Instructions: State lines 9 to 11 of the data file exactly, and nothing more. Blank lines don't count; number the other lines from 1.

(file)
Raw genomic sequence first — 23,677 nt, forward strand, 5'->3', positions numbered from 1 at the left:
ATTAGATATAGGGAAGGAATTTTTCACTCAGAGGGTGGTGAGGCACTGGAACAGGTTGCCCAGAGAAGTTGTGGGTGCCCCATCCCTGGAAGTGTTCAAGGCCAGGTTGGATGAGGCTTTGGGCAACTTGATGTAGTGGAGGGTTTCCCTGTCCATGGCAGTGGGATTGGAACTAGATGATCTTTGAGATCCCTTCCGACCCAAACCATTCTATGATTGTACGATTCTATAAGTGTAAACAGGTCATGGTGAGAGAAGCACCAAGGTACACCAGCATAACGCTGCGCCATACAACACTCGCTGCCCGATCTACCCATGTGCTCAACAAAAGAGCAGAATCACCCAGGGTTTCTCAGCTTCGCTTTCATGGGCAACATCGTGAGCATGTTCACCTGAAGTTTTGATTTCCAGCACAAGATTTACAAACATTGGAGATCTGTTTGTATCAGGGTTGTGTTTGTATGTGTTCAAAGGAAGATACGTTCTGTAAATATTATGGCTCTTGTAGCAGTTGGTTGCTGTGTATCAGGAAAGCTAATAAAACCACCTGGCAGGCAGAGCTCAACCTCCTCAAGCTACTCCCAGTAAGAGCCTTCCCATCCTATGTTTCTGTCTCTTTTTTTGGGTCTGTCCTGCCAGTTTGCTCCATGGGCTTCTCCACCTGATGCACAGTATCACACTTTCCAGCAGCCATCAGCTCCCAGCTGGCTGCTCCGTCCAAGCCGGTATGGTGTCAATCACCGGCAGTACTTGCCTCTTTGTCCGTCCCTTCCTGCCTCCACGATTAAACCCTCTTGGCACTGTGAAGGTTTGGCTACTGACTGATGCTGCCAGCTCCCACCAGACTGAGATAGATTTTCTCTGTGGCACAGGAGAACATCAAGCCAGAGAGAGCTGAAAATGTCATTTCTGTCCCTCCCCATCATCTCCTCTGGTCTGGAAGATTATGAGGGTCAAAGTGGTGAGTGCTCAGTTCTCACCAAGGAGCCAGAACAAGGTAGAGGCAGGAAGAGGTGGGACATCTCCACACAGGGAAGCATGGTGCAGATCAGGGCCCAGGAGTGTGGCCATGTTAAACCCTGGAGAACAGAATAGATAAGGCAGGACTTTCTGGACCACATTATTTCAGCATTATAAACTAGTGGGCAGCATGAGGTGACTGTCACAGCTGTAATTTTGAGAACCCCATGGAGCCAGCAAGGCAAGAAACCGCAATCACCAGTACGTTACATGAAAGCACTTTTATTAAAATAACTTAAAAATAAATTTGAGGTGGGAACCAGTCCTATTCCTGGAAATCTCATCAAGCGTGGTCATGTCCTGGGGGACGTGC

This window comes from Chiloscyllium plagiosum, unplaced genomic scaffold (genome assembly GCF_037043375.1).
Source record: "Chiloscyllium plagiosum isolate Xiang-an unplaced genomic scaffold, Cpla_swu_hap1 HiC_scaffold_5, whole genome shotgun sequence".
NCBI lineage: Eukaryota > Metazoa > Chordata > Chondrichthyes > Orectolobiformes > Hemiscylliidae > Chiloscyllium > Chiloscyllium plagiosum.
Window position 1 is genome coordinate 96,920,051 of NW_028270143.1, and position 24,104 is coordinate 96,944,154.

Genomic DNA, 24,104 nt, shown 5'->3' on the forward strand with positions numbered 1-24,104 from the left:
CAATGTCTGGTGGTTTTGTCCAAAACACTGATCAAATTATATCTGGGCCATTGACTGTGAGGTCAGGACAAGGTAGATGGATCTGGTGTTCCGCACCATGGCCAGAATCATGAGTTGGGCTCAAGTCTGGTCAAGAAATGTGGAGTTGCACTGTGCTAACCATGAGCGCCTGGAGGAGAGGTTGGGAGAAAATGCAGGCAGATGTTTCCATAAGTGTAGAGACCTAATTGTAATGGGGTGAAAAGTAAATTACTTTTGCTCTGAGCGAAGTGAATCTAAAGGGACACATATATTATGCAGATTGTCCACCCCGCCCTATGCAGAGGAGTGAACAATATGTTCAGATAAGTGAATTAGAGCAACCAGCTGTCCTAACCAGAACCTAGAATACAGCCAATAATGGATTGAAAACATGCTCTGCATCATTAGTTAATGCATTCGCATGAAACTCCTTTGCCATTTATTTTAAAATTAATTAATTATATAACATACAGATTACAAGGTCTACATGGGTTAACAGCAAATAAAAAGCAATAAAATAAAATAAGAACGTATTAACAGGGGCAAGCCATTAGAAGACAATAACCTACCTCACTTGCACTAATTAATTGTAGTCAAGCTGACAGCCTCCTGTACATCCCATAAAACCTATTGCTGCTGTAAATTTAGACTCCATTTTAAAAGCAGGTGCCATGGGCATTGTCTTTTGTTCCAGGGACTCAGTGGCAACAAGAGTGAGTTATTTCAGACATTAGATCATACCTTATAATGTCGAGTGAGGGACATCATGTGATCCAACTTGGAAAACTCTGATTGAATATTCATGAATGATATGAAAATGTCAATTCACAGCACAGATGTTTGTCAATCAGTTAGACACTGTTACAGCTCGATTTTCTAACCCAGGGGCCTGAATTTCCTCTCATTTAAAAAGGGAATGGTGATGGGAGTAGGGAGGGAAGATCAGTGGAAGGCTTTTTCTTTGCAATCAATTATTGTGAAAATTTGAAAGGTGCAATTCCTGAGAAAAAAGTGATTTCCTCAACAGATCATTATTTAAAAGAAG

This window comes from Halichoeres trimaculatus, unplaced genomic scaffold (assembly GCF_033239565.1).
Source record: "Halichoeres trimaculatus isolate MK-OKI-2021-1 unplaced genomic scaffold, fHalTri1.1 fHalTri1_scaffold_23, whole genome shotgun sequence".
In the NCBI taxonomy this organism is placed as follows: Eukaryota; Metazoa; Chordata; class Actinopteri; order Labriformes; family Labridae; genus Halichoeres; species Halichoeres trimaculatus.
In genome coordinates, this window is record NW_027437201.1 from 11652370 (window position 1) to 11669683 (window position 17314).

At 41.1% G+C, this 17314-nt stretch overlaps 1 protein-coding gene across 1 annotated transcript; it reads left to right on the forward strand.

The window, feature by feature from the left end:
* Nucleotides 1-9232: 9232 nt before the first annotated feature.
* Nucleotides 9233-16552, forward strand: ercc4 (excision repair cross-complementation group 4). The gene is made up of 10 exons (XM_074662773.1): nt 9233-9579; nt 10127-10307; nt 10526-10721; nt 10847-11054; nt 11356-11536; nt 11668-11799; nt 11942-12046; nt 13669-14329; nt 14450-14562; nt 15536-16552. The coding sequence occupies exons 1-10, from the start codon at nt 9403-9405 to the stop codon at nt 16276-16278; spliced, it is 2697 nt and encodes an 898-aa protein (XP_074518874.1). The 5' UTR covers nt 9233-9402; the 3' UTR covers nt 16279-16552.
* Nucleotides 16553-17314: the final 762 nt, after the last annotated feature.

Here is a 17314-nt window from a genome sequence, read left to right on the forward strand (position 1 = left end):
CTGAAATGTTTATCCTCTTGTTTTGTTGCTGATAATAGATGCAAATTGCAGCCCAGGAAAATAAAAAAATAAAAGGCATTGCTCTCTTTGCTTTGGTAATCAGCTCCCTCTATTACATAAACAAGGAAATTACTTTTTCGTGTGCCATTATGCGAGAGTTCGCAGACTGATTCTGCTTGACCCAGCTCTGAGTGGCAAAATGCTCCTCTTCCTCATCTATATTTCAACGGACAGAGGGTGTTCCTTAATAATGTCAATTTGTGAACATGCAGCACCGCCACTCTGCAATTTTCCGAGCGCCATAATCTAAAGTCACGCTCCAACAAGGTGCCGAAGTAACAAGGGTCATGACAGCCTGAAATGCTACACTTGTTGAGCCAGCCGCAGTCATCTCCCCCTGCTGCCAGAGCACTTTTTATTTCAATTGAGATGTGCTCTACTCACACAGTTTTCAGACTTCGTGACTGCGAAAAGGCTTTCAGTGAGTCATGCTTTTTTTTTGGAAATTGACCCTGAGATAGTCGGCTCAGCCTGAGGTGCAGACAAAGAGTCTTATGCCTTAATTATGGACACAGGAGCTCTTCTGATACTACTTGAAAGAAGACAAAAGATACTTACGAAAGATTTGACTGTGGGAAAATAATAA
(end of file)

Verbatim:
This window comes from Halichoeres trimaculatus, unplaced genomic scaffold (assembly GCF_033239565.1).
Source record: "Halichoeres trimaculatus isolate MK-OKI-2021-1 unplaced genomic scaffold, fHalTri1.1 fHalTri1_scaffold_23, whole genome shotgun sequence".
In the NCBI taxonomy this organism is placed as follows: Eukaryota; Metazoa; Chordata; class Actinopteri; order Labriformes; family Labridae; genus Halichoeres; species Halichoeres trimaculatus.